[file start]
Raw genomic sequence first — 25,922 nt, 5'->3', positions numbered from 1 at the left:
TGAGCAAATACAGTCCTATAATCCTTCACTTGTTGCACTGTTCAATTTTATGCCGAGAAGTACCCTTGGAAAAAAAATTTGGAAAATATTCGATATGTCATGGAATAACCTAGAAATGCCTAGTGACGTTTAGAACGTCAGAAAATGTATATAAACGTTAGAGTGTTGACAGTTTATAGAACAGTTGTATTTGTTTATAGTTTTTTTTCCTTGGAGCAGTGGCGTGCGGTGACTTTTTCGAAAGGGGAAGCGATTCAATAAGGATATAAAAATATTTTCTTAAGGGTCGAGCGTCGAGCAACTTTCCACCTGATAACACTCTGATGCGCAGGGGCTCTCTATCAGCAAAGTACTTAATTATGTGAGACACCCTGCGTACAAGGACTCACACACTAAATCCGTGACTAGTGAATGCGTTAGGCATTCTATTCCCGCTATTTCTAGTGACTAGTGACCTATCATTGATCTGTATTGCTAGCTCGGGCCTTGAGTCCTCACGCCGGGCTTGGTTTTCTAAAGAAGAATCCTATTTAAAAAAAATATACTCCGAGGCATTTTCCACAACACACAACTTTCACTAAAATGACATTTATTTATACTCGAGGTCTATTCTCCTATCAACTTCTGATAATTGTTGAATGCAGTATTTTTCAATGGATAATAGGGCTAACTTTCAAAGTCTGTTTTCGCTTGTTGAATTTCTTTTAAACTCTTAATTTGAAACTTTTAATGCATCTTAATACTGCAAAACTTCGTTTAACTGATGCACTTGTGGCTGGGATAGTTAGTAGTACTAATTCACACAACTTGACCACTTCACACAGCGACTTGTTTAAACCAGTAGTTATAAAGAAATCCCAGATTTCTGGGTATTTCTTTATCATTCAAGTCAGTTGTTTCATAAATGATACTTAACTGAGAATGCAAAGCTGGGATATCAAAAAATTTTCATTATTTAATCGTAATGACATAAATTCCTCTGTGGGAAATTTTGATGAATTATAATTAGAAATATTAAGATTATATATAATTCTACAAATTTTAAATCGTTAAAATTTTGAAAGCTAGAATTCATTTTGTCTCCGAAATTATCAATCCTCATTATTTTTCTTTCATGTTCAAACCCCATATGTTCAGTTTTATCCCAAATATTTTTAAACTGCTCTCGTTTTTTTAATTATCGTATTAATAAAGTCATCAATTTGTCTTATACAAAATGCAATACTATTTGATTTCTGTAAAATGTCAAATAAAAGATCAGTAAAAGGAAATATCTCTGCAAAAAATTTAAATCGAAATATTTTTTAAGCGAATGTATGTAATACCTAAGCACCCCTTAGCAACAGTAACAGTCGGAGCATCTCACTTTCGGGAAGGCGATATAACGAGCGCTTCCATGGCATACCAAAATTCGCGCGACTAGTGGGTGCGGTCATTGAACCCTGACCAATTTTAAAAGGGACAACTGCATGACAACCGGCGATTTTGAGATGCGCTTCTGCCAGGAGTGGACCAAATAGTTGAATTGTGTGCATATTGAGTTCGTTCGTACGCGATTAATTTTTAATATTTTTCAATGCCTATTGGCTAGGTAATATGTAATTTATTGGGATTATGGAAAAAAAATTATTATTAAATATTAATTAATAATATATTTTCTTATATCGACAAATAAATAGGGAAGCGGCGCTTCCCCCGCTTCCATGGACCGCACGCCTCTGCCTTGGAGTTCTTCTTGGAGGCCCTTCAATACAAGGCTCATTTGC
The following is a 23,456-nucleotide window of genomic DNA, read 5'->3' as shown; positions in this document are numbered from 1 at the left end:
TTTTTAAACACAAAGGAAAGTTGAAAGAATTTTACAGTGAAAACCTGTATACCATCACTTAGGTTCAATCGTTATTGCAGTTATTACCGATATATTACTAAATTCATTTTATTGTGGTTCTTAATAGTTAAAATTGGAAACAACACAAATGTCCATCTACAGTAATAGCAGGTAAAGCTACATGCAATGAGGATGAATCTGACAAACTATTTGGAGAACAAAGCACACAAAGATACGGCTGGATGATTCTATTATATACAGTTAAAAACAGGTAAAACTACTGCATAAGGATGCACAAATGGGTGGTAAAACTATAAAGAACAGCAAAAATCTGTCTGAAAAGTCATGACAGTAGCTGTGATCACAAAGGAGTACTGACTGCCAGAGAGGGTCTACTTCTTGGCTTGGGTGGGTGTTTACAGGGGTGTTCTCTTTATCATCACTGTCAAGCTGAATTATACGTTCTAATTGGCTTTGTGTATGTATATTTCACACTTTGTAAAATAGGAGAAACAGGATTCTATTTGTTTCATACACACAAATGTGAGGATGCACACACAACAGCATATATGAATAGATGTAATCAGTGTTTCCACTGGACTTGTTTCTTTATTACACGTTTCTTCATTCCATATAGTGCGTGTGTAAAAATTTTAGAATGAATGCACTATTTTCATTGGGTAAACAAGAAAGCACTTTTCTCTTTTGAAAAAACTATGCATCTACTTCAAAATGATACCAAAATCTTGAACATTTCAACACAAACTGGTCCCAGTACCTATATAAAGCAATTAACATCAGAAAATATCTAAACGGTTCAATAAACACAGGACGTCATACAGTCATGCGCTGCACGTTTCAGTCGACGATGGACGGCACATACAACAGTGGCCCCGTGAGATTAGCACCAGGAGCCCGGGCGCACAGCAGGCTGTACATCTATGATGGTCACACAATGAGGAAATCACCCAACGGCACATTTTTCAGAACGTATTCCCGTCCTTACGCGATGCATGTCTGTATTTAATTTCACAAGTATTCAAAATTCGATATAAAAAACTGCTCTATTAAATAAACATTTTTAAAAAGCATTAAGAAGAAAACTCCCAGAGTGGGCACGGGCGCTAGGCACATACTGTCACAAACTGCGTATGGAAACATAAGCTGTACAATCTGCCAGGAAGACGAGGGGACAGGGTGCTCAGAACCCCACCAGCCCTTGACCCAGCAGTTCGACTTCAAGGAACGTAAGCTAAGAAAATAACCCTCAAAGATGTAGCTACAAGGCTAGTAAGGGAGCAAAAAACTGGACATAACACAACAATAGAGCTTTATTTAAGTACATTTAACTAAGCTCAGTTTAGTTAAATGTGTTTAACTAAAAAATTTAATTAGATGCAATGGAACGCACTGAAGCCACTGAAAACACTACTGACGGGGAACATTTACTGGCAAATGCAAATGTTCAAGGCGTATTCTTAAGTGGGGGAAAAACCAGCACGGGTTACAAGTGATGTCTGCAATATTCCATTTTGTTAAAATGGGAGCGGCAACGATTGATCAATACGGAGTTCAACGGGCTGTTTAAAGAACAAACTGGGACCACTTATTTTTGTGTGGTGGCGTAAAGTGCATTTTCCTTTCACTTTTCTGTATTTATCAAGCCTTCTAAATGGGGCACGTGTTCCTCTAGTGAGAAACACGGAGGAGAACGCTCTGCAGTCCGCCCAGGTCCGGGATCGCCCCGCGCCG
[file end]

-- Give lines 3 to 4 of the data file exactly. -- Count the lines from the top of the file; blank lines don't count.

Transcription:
The following is a 23,456-nucleotide window of genomic DNA, read 5'->3' as shown; positions in this document are numbered from 1 at the left end:
TTTTTAAACACAAAGGAAAGTTGAAAGAATTTTACAGTGAAAACCTGTATACCATCACTTAGGTTCAATCGTTATTGCAGTTATTACCGATATATTACTAAATTCATTTTATTGTGGTTCTTAATAGTTAAAATTGGAAACAACACAAATGTCCATCTACAGTAATAGCAGGTAAAGCTACATGCAATGAGGATGAATCTGACAAACTATTTGGAGAACAAAGCACACAAAGATACGGCTGGATGATTCTATTATATACAGTTAAAAACAGGTAAAACTACTGCATAAGGATGCACAAATGGGTGGTAAAACTATAAAGAACAGCAAAAATCTGTCTGAAAAGTCATGACAGTAGCTGTGATCACAAAGGAGTACTGACTGCCAGAGAGGGTCTACTTCTTGGCTTGGGTGGGTGTTTACAGGGGTGTTCTCTTTATCATCACTGTCAAGCTGAATTATACGTTCTAATTGGCTTTGTGTATGTATATTTCACACTTTGTAAAATAGGAGAAACAGGATTCTATTTGTTTCATACACACAAATGTGAGGATGCACACACAACAGCATATATGAATAGATGTAATCAGTGTTTCCACTGGACTTGTTTCTTTATTACACGTTTCTTCATTCCATATAGTGCGTGTGTAAAAATTTTAGAATGAATGCACTATTTTCATTGGGTAAACAAGAAAGCACTTTTCTCTTTTGAAAAAACTATGCATCTACTTCAAAATGATACCAAAATCTTGAACATTTCAACACAAACTGGTCCCAGTACCTATATAAAGCAATTAACATCAGAAAATATCTAAACGGTTCAATAAACACAGGACGTCATACAGTCATGCGCTGCACGTTTCAGTCGACGATGGACGGCACATACAACAGTGGCCCCGTGAGATTAGCACCAGGAGCCCGGGCGCACAGCAGGCTGTACATCTATGATGGTCACACAATGAGGAAATCACCCAACGGCACATTTTTCAGAACGTATTCCCGTCCTTACGCGATGCATGTCTGTATTTAATTTCACAAGTATTCAAAATTCGATATAAAAAACTGCTCTATTAAATAAACATTTTTAAAAAGCATTAAGAAGAAAACTCCCAGAGTGGGCACGGGCGCTAGGCACATACTGTCACAAACTGCGTATGGAAACATAAGCTGTACAATCTGCCAGGAAGACGAGGGGACAGGGTGCTCAGAACCCCACCAGCCCTTGACCCAGCAGTTCGACTTCAAGGAACGTAAGCTAAGAAAATAACCCTCAAAGATGTAGCTACAAGGCTAGTAAGGGAGCAAAAAACTGGACATAACACAACAATAGAGCTTTATTTAAGTACATTTAACTAAGCTCAGTTTAGTTAAATGTGTTTAACTAAAAAATTTAATTAGATGCAATGGAACGCACTGAAGCCACTGAAAACACTACTGACGGGGAACATTTACTGGCAAATGCAAATGTTCAAGGCGTATTCTTAAGTGGGGGAAAAACCAGCACGGGTTACAAGTGATGTCTGCAATATTCCATTTTGTTAAAATGGGAGCGGCAACGATTGATCAATACGGAGTTCAACGGGCTGTTTAAAGAACAAACTGGGACCACTTATTTTTGTGTGGTGGCGTAAAGTGCATTTTCCTTTCACTTTTCTGTATTTATCAAGCCTTCTAAATGGGGCACGTGTTCCTCTAGTGAGAAACACGGAGGAGAACGCTCTGCAGTCCGCCCAGGTCCGGGATCGCCCCGCGCCG